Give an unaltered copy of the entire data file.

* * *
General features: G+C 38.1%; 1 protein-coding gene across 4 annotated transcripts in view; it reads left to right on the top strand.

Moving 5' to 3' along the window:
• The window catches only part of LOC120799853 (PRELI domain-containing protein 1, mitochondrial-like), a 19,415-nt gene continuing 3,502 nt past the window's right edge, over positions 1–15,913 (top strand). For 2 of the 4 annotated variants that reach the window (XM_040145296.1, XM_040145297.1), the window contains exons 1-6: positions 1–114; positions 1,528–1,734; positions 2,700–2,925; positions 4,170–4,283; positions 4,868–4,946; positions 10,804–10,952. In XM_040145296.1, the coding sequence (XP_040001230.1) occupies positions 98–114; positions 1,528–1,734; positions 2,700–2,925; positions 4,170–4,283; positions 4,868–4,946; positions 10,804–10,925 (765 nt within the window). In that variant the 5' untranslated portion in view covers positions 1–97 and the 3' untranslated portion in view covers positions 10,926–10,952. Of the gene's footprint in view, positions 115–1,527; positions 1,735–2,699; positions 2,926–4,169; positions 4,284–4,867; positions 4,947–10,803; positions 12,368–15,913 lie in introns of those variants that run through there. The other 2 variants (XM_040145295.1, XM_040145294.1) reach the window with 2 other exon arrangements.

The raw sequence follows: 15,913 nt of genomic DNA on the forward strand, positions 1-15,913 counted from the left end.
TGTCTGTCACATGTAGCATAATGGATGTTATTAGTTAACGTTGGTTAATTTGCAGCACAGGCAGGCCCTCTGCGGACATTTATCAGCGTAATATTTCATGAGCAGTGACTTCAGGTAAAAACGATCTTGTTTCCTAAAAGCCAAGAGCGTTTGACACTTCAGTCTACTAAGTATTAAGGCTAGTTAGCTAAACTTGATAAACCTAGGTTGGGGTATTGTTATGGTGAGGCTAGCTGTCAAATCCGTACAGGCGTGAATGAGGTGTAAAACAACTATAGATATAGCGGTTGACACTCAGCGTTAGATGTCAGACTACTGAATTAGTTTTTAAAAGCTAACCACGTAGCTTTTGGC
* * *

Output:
General features: G+C 38.1%; 1 protein-coding gene across 4 annotated transcripts in view; it reads left to right on the top strand.

Moving 5' to 3' along the window:
• The window catches only part of LOC120799853 (PRELI domain-containing protein 1, mitochondrial-like), a 19,415-nt gene continuing 3,502 nt past the window's right edge, over positions 1–15,913 (top strand). For 2 of the 4 annotated variants that reach the window (XM_040145296.1, XM_040145297.1), the window contains exons 1-6: positions 1–114; positions 1,528–1,734; positions 2,700–2,925; positions 4,170–4,283; positions 4,868–4,946; positions 10,804–10,952. In XM_040145296.1, the coding sequence (XP_040001230.1) occupies positions 98–114; positions 1,528–1,734; positions 2,700–2,925; positions 4,170–4,283; positions 4,868–4,946; positions 10,804–10,925 (765 nt within the window). In that variant the 5' untranslated portion in view covers positions 1–97 and the 3' untranslated portion in view covers positions 10,926–10,952. Of the gene's footprint in view, positions 115–1,527; positions 1,735–2,699; positions 2,926–4,169; positions 4,284–4,867; positions 4,947–10,803; positions 12,368–15,913 lie in introns of those variants that run through there. The other 2 variants (XM_040145295.1, XM_040145294.1) reach the window with 2 other exon arrangements.

The raw sequence follows: 15,913 nt of genomic DNA on the forward strand, positions 1-15,913 counted from the left end.
TGTCTGTCACATGTAGCATAATGGATGTTATTAGTTAACGTTGGTTAATTTGCAGCACAGGCAGGCCCTCTGCGGACATTTATCAGCGTAATATTTCATGAGCAGTGACTTCAGGTAAAAACGATCTTGTTTCCTAAAAGCCAAGAGCGTTTGACACTTCAGTCTACTAAGTATTAAGGCTAGTTAGCTAAACTTGATAAACCTAGGTTGGGGTATTGTTATGGTGAGGCTAGCTGTCAAATCCGTACAGGCGTGAATGAGGTGTAAAACAACTATAGATATAGCGGTTGACACTCAGCGTTAGATGTCAGACTACTGAATTAGTTTTTAAAAGCTAACCACGTAGCTTTTGGC